Why have companies been so slow to apply lean principles and techniques to service processes such as finance, human resources, accounting, health care, and customer service? One reason is that the waste and inefficiency that can interfere with services are rarely obvious. Unlike in factories, where idle workers and stacks of inventory are clear signs of broken processes, waste is usually hidden when it comes to services. It tends to lurk between functions, departments, or regions, so companies see only glimpses of the problem. Another obstacle typically lies with the white-collar service workers themselves, who may be resistant to the idea that their work could be standardized.
But the lack of standardization and consistency in service processes is costly. Complex, inefficient processes are slower, have higher error rates, and decrease overall responsiveness and customer satisfaction. They also increase risk and jeopardize compliance in regulated industries such as health care and financial services. There’s a human cost, too: when people spend too much time on low-value tasks, they have less time for more-rewarding, higher-value work.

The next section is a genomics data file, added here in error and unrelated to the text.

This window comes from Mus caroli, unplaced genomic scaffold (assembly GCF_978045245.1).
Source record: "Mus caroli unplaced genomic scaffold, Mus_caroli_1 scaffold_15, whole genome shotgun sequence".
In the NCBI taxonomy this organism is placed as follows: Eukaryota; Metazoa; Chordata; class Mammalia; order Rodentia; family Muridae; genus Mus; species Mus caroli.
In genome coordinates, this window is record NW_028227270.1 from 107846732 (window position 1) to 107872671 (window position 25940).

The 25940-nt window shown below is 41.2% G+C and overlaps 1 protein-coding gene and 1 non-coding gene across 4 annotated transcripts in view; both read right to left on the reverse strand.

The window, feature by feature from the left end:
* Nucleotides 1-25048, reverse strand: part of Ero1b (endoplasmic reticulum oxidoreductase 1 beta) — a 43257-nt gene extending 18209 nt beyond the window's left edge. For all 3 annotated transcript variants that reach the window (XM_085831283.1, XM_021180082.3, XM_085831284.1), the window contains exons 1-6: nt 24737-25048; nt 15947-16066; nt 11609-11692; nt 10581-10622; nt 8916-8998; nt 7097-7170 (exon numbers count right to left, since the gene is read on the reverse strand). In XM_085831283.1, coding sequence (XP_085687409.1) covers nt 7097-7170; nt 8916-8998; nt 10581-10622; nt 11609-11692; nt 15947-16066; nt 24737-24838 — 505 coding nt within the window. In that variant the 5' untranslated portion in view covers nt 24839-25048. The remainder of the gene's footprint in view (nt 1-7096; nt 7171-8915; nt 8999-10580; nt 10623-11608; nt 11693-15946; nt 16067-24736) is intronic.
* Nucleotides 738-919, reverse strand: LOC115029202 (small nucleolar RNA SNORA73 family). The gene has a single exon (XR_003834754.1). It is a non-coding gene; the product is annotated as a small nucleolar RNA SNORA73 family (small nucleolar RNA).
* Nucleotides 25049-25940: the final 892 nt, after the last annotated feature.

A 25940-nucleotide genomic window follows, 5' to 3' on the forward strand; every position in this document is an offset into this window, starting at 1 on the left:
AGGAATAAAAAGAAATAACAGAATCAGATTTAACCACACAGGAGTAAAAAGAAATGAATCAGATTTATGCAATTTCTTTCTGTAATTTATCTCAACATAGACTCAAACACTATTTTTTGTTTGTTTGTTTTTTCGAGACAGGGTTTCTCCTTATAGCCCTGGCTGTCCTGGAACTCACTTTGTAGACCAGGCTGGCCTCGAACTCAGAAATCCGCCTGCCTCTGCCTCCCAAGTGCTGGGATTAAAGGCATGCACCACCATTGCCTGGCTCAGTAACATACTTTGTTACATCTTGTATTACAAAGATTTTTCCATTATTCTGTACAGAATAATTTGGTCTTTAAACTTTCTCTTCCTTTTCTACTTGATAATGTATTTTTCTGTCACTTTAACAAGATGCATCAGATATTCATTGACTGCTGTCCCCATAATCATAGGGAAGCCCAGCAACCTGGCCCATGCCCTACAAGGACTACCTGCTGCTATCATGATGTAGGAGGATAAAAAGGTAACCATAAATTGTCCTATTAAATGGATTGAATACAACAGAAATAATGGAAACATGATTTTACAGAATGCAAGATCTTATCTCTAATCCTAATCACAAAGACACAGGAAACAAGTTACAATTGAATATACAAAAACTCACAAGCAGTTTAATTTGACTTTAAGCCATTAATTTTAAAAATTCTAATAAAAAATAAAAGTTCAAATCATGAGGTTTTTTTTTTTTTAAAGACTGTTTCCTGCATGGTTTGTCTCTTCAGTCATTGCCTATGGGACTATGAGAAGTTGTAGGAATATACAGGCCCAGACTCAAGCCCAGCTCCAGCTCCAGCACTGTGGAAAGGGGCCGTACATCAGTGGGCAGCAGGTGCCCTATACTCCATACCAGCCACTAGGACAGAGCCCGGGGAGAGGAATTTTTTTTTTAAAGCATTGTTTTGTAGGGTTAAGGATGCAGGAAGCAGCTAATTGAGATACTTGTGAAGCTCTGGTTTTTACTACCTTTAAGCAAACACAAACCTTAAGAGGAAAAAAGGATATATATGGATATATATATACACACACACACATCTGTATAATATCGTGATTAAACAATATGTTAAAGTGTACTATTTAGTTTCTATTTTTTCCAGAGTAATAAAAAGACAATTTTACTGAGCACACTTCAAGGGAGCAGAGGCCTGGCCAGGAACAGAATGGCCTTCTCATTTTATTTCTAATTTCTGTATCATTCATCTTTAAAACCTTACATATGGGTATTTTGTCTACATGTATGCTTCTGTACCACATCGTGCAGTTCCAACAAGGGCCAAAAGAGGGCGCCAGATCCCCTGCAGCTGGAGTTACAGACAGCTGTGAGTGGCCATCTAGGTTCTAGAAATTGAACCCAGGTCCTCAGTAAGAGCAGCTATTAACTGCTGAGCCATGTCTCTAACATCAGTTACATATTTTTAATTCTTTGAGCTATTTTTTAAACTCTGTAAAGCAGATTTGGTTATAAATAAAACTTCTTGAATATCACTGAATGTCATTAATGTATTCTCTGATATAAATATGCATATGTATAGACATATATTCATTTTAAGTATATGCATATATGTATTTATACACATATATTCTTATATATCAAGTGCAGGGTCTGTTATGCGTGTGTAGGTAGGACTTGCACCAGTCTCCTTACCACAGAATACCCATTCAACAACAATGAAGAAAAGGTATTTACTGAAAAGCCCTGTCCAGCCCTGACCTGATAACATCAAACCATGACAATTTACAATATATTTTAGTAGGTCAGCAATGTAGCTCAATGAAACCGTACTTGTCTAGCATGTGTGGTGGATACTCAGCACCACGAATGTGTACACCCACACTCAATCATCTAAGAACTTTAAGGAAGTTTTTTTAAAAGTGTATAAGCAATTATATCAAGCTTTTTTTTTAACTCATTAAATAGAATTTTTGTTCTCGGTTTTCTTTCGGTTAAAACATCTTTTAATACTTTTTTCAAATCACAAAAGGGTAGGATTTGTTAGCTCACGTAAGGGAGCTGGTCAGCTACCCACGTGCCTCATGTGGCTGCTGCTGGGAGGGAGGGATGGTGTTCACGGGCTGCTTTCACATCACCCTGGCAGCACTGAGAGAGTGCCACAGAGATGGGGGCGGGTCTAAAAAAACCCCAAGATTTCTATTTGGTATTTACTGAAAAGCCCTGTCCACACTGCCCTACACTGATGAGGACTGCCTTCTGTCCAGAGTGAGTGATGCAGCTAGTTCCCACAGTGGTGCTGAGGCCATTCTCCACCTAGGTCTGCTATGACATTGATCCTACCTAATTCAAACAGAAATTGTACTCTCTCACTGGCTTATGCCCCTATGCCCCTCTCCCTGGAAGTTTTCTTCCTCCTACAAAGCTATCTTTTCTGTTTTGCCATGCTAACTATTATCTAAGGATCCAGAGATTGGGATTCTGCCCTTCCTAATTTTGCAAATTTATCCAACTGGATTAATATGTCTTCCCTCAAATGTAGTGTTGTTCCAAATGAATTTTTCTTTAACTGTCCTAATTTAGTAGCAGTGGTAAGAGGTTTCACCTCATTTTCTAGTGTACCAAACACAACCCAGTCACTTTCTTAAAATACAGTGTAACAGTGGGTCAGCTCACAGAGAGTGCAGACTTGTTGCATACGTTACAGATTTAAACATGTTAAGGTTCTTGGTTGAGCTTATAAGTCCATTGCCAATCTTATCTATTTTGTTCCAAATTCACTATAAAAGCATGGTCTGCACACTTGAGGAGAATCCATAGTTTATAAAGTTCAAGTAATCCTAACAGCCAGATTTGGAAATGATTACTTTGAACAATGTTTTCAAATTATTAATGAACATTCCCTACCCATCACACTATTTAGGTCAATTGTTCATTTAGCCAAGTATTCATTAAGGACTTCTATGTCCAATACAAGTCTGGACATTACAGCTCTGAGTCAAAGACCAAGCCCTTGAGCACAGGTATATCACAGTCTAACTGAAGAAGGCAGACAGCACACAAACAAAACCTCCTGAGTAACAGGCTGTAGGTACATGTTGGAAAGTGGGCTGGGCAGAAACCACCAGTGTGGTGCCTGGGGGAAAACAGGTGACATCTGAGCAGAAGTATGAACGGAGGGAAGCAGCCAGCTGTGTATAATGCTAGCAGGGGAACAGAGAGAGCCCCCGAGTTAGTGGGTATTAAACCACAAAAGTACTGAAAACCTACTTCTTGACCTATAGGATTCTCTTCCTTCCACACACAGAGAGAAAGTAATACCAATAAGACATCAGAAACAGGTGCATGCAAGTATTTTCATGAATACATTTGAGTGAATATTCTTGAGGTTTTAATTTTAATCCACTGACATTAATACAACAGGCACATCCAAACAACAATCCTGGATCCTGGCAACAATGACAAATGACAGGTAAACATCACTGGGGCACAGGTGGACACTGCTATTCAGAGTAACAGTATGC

The principles of lean production and industrialization can be applied to service functions as well as manufacturing lines, with one big difference: the costs to be tackled stem from labor, overhead, and low customer satisfaction, not physical inventory. By rethinking and streamlining service processes, most companies can cut expenses by 10 to 30 percent and sharply improve the satisfaction of internal and external customers.